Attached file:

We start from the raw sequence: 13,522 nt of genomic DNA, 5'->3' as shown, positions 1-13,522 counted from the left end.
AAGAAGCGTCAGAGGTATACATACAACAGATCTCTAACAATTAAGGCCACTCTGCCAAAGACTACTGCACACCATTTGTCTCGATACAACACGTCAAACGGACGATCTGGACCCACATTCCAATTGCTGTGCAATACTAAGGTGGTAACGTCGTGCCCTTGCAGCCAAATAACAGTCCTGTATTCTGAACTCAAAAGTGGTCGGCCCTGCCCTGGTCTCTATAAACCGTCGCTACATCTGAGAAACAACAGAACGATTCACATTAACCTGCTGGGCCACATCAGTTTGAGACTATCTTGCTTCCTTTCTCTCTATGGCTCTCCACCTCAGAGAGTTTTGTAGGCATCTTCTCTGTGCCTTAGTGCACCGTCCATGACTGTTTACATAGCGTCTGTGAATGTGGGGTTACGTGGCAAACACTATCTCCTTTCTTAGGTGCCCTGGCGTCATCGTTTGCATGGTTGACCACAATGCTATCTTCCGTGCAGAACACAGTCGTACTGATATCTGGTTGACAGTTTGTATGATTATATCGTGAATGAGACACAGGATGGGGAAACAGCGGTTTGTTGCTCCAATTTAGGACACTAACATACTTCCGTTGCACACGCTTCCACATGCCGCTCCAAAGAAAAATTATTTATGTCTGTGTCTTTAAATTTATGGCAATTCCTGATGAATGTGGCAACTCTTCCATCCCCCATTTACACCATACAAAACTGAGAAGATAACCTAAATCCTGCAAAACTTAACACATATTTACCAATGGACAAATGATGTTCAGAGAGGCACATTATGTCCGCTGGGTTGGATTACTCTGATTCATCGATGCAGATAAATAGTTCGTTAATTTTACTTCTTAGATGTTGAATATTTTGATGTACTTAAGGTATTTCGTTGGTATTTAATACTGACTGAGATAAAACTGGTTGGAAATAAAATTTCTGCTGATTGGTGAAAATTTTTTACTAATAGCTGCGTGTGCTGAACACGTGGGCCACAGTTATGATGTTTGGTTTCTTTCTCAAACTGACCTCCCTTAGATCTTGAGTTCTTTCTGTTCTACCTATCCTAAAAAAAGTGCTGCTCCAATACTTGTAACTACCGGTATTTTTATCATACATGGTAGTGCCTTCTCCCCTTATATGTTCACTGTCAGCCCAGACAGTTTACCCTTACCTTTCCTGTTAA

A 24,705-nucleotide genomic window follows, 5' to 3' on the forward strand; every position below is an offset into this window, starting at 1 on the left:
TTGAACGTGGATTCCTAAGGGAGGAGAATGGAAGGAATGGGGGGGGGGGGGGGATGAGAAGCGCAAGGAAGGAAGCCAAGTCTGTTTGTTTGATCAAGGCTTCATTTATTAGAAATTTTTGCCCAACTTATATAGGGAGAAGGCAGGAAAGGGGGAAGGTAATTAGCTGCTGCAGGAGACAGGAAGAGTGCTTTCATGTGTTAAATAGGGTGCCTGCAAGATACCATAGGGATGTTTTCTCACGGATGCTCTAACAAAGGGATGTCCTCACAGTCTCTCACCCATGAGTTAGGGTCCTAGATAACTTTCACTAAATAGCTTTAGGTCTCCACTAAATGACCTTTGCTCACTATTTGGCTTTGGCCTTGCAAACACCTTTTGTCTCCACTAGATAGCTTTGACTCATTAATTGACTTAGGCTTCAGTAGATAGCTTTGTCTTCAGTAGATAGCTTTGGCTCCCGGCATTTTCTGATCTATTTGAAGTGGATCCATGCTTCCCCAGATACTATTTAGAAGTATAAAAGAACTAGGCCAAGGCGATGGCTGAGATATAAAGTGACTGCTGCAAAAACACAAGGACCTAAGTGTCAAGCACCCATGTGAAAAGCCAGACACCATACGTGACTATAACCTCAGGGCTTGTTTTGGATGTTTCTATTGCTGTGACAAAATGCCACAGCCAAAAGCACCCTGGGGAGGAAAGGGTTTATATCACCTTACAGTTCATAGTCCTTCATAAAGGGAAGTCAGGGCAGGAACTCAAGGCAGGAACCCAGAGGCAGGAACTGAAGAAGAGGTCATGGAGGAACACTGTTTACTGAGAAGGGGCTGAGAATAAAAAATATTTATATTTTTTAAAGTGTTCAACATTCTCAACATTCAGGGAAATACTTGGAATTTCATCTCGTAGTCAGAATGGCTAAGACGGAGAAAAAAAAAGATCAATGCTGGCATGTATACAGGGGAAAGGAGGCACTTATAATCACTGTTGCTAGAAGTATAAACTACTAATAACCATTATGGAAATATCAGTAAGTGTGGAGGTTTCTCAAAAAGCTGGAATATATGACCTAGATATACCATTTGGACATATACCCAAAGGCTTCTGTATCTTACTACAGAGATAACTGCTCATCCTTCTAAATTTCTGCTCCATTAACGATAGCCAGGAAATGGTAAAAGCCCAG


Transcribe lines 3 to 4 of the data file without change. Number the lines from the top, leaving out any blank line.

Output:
A 24,705-nucleotide genomic window follows, 5' to 3' on the forward strand; every position below is an offset into this window, starting at 1 on the left:
TTGAACGTGGATTCCTAAGGGAGGAGAATGGAAGGAATGGGGGGGGGGGGGGGATGAGAAGCGCAAGGAAGGAAGCCAAGTCTGTTTGTTTGATCAAGGCTTCATTTATTAGAAATTTTTGCCCAACTTATATAGGGAGAAGGCAGGAAAGGGGGAAGGTAATTAGCTGCTGCAGGAGACAGGAAGAGTGCTTTCATGTGTTAAATAGGGTGCCTGCAAGATACCATAGGGATGTTTTCTCACGGATGCTCTAACAAAGGGATGTCCTCACAGTCTCTCACCCATGAGTTAGGGTCCTAGATAACTTTCACTAAATAGCTTTAGGTCTCCACTAAATGACCTTTGCTCACTATTTGGCTTTGGCCTTGCAAACACCTTTTGTCTCCACTAGATAGCTTTGACTCATTAATTGACTTAGGCTTCAGTAGATAGCTTTGTCTTCAGTAGATAGCTTTGGCTCCCGGCATTTTCTGATCTATTTGAAGTGGATCCATGCTTCCCCAGATACTATTTAGAAGTATAAAAGAACTAGGCCAAGGCGATGGCTGAGATATAAAGTGACTGCTGCAAAAACACAAGGACCTAAGTGTCAAGCACCCATGTGAAAAGCCAGACACCATACGTGACTATAACCTCAGGGCTTGTTTTGGATGTTTCTATTGCTGTGACAAAATGCCACAGCCAAAAGCACCCTGGGGAGGAAAGGGTTTATATCACCTTACAGTTCATAGTCCTTCATAAAGGGAAGTCAGGGCAGGAACTCAAGGCAGGAACCCAGAGGCAGGAACTGAAGAAGAGGTCATGGAGGAACACTGTTTACTGAGAAGGGGCTGAGAATAAAAAATATTTATATTTTTTAAAGTGTTCAACATTCTCAACATTCAGGGAAATACTTGGAATTTCATCTCGTAGTCAGAATGGCTAAGACGGAGAAAAAAAAAGATCAATGCTGGCATGTATACAGGGGAAAGGAGGCACTTATAATCACTGTTGCTAGAAGTATAAACTACTAATAACCATTATGGAAATATCAGTAAGTGTGGAGGTTTCTCAAAAAGCTGGAATATATGACCTAGATATACCATTTGGACATATACCCAAAGGCTTCTGTATCTTACTACAGAGATAACTGCTCATCCTTCTAAATTTCTGCTCCATTAACGATAGCCAGGAAATGGTAAAAGCCCAG